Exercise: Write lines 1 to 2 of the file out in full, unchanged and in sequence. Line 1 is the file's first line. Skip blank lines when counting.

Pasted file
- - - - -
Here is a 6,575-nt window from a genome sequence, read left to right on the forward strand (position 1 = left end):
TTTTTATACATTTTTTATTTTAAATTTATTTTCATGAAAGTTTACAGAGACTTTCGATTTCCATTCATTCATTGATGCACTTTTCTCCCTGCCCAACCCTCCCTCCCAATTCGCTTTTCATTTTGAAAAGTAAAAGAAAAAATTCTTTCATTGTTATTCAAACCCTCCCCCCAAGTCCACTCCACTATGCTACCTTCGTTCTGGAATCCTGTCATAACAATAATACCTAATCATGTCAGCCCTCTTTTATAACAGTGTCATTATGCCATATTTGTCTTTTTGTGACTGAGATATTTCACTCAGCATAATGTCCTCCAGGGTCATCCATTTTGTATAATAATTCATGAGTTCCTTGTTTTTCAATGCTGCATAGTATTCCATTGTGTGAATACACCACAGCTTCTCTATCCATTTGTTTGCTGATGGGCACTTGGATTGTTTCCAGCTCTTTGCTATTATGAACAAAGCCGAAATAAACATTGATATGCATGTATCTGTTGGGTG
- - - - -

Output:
Here is a 6,575-nt window from a genome sequence, read left to right on the forward strand (position 1 = left end):
TTTTTATACATTTTTTATTTTAAATTTATTTTCATGAAAGTTTACAGAGACTTTCGATTTCCATTCATTCATTGATGCACTTTTCTCCCTGCCCAACCCTCCCTCCCAATTCGCTTTTCATTTTGAAAAGTAAAAGAAAAAATTCTTTCATTGTTATTCAAACCCTCCCCCCAAGTCCACTCCACTATGCTACCTTCGTTCTGGAATCCTGTCATAACAATAATACCTAATCATGTCAGCCCTCTTTTATAACAGTGTCATTATGCCATATTTGTCTTTTTGTGACTGAGATATTTCACTCAGCATAATGTCCTCCAGGGTCATCCATTTTGTATAATAATTCATGAGTTCCTTGTTTTTCAATGCTGCATAGTATTCCATTGTGTGAATACACCACAGCTTCTCTATCCATTTGTTTGCTGATGGGCACTTGGATTGTTTCCAGCTCTTTGCTATTATGAACAAAGCCGAAATAAACATTGATATGCATGTATCTGTTGGGTG